The easiest place to play favorites is at home with family. Sibling rivalries and family turmoil can create the deepest divisions between people, but learning to love even the most self-centered or immature family member just as much as the others is the best way to live by the Royal Law.

Watch your mouth. “The tongue is a small part of the body,” writes James, “but it makes great boasts. Consider what a great forest is set on fire by a small spark.” Working with kids reveals just how true this is. In a heated moment, words can fly out uncontrollably and cause all sorts of lasting damage.

But James insists that you can’t build a person up with your words one day and then tear him down the next: “Out of the same mouth come praise and cursing,” he writes. “This should not be. Can both fresh water and salt water flow from the same spring?” If you allow yourself the selfish indulgence of cursing someone out or spreading malicious gossip, you’ve already lost the battle.

Holding your tongue is not easy, but it is simple. When you come upon a situation that inspires in you a creative comeback or pointed slur, don’t say it. Just don’t. Stop, think, then don’t say a word. You may think the other person deserves what was coming to them, but chances are they don’t. If you forgive them and let it go, you win.

Be humble. James quotes a proverb when he writes: “God opposes the proud but gives grace to the humble.” Believing in God isn’t essential when it comes to humility. Sooner or later those who let pride be their guide will meet crash and burn, sometimes painfully. That’s why I love humility. It forces you to acknowledge that sometimes you can’t do things on your own, that you need to come to a place of spiritual, emotional, or physical brokenness before you can build yourself up again even better than before.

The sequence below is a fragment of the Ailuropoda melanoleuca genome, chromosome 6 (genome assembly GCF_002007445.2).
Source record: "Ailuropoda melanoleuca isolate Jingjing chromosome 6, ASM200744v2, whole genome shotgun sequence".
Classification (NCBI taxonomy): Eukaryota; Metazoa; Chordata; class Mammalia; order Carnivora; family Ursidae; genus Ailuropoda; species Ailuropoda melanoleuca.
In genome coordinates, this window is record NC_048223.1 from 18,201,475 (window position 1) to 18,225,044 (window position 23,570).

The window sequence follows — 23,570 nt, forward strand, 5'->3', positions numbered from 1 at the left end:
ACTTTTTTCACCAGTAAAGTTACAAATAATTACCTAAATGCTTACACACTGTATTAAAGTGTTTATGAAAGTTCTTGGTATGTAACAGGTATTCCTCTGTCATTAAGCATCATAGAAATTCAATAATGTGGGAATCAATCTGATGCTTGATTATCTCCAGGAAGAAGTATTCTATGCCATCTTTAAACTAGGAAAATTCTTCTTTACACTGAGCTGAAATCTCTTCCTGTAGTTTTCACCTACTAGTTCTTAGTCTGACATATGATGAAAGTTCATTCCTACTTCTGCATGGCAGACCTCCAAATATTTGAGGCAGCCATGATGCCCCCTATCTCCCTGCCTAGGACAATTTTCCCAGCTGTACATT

Humility is not putting yourself below others; it’s putting others above yourself. Jesus did this well. It’s a little harder, though, for the rest of us to get right. We all kind of suck at it, so there’s always room for improvement. Families are, again, a perfect practice field for this. Be willing to be a humble servant when you visit home: do chores without being asked or give a little sibling a ride somewhere without grumbling. It can be painful sometimes to elevate others above our own swollen egos, but doing so will be rewarding for you and appreciated by others.